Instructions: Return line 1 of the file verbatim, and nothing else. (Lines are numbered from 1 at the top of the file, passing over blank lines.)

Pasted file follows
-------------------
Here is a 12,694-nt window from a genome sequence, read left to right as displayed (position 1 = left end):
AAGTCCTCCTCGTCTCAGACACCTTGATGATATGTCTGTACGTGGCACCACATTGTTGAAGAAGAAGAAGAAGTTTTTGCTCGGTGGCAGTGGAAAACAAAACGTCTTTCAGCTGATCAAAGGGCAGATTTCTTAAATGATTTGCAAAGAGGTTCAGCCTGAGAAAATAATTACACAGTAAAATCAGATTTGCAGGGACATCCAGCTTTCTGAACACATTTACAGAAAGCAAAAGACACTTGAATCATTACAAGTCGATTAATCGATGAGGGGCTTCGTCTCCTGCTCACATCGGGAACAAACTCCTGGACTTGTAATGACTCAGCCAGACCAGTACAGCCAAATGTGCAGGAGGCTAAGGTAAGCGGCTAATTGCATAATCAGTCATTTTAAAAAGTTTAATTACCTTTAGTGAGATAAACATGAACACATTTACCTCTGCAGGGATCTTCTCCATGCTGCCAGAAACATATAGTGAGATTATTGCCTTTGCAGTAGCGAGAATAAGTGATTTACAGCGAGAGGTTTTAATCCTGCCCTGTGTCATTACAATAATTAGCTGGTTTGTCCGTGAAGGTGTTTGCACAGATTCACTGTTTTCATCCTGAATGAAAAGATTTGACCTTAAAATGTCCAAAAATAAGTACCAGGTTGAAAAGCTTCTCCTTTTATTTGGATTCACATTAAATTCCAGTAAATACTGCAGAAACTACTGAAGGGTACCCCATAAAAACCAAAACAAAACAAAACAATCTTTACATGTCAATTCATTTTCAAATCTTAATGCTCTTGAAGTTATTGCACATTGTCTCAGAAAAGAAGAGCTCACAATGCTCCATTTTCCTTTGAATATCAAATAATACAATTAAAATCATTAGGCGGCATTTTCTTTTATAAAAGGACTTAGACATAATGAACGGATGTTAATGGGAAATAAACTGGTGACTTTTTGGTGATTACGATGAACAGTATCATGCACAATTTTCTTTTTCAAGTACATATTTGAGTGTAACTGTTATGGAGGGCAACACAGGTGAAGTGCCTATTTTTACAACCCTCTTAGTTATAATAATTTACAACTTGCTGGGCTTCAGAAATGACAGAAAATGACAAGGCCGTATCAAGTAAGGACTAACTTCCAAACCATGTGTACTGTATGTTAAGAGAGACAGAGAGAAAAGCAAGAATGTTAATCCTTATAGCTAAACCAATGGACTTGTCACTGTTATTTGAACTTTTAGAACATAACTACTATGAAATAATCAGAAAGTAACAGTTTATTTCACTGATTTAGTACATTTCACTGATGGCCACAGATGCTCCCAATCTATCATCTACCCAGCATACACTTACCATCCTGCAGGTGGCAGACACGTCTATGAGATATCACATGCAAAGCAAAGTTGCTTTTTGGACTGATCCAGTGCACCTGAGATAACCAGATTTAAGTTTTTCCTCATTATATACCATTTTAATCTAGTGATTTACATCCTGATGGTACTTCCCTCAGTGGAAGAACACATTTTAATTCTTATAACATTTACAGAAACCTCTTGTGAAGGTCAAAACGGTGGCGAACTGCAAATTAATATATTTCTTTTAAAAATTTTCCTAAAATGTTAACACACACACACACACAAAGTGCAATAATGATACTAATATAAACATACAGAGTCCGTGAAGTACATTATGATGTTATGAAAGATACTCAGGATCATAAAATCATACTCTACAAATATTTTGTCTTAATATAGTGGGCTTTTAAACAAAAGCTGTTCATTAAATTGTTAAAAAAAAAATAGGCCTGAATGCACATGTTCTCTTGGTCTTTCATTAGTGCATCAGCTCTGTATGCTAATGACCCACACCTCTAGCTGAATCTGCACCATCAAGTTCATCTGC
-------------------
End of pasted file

Here is a 12,694-nt window from a genome sequence, read left to right as displayed (position 1 = left end):